Lakewood Childcare Center

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Gross motor skills are the abilities required to control the large muscles of the body for walking, jumping, skipping and much more. The children are provided many opportunities in the day to use their gross motor skills. We go outside 3 times a day. 2 times on the playground and one time on the patio. Each outdoor time we have at least 30 minutes of play time for the children. Gross motor play is for the children to run, jump, climb, balance, throw, riding cars, and so much more. These activities help the children build strength and confidence in their bodies. Preschoolers need lots of opportunities for gross motor play to practice movement to help them learn and grow.

Different types of Gross Motor Play

Locomotor – movement from one spot to another such as walking, running, climbing, jumping, hopping, galloping, sliding and skipping.

Non – locomotor – movement in a stationary place such as pushing, pulling, bending, stretching, twisting, turning, swinging, swaying, rising and

Manipulative skills – moving objects in a variety of ways, throwing, kicking and catching.

Developing all these skills helps their ability to do more complex skills in future activities like playing on a team sport.


While we enjoy seeing the children’s creativity with their imaginative and constructive play, we are seeing a lot of weapon play in the classroom. Weapons and violence are unfortunately a very real part of our world and present in the media. Children of course have a lot of curiosity about weapons and their power and show this through play. What children do in their play shows us what we they know, what they are learning and more of what they want to know. We foster their play and provide the means to expand the lay and father learning with planned experiences and use of various materials. Weapons and violence however are not what we condone.

When children engage in weapon play, they show acts of rough play, and aggressive behaviors. This can bother the children who are sensitive to this kind of play, and others may get frightened by it. We have a classroom of varying personalities and interests and we want to provide what is best for the class when it comes to play experiences that are fun and safe. We want our children to learn how to treat others and our focus is to be kind to one another. When we see weapon play, we talk to the children about how weapons hurt people, they are not safe and then we talk with the child about kind ways to play.

If you allow gun play at home, this is your right as you are allowing your child the opportunity to learn about weapons through their play. Be mindful to set some guidelines with this play such as: no pointing and shooting at other people; and grown ups re-direct the play when it becomes unsafe and unkind. Set parameters for the play: the where, the what, with whom, how much and when it stops. Having these limits can help make the play less aggressive. Weapon play at the preschool age is more the adventure, excitement and energy that is interesting to them.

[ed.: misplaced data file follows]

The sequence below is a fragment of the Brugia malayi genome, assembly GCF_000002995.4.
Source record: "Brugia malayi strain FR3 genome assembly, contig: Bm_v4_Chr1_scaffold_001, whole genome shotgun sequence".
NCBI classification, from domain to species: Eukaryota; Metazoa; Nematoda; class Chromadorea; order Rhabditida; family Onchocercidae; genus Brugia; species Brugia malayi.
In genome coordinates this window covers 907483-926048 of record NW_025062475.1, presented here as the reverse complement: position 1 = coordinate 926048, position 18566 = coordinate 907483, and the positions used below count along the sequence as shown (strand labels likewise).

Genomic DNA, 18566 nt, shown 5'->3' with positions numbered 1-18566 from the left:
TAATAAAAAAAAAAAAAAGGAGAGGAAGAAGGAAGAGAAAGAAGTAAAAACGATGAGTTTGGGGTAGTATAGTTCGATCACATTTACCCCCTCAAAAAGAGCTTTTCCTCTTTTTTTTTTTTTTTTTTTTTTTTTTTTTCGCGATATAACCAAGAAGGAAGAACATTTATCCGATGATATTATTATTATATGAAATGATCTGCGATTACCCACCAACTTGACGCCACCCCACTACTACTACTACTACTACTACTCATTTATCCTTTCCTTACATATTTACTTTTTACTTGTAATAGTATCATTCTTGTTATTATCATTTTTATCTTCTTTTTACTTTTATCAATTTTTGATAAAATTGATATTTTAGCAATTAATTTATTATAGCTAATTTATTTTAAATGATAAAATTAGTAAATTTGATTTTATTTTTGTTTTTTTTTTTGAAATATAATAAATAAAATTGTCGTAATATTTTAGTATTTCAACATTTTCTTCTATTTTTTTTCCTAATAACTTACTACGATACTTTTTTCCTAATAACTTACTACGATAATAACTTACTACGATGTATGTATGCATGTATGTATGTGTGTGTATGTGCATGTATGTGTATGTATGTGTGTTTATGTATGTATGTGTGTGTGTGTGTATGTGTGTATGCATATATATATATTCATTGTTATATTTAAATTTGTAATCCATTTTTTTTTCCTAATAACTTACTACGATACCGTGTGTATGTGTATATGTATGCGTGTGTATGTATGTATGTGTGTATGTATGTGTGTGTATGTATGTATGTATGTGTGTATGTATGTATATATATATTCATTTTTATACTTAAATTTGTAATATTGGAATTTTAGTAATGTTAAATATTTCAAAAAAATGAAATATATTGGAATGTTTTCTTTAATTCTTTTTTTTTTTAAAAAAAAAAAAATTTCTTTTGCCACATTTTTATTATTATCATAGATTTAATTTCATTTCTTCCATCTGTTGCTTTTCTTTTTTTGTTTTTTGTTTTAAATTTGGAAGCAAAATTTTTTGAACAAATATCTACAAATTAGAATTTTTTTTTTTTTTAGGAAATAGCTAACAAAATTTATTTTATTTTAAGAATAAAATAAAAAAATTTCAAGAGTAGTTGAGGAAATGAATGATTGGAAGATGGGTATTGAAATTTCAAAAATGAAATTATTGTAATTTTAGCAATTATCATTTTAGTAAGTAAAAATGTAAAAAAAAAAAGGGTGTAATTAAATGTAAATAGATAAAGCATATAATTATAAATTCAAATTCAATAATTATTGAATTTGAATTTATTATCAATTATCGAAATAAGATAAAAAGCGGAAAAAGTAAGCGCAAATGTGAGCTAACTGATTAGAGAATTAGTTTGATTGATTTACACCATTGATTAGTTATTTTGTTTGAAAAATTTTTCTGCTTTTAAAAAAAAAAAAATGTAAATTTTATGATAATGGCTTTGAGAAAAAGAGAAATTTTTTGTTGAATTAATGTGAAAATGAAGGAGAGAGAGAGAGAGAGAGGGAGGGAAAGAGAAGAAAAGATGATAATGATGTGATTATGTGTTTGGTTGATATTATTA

If you allow weapon play at home, let your child know that is only for play at home, and not at school.

School is a weapon free zone.


It is so important for preschoolers to take time to rest their bodies. After engaging in play and activity throughout the morning they’ve kept their bodies and brains busy! Nap and rest give the children’s bodies a chance to rejuvenate and give their brains a chance to rest and recharge. We nap every day from 12:30-2:30.

If your child is not a napper, give them a time for down time like resting with books, or listening to soft music that helps calm their body. Music can be beneficial because it is so soothing your child may fall asleep. Some children like to have their backs rubbed; a gentle soothing touch is another relaxation for their body.

We talk to the children too how resting their bodies gives them more energy for the rest of the day. We also talk about how when we rest our eyes and ears it helps us focus on tasks and activities and to listen to others.



In the developmentally appropriate classroom, children:

Create…rather than duplicate

Move…rather than wait

Attempt to solve their problems…rather than tell the Teacher, to have to solve them.

Speak…rather than listen passively

Explore their interests…rather than just learning about what the teacher thinks they should learn.

Make choices…. rather than being told.

Make their own lines…instead of coloring within the teacher’s lines.

Write their own books…rather than fill in worksheets.

Create art…rather than do planned crafts.

Decide…rather than passively submit.

Learn through experience…rather than by rote.

Appreciate the process…rather the product.

Ask questions…rather than being told facts by adults.

Then – figure out the answers…rather than being told facts.

Learn and use skills that we are of interest and meaningful…rather than vague, abstract concepts that have no real significance to them.

Have a schedule based on their needs…not the needs of the adults or the program.

Adapted from “The Butterfly Garden” by Sandra Crosse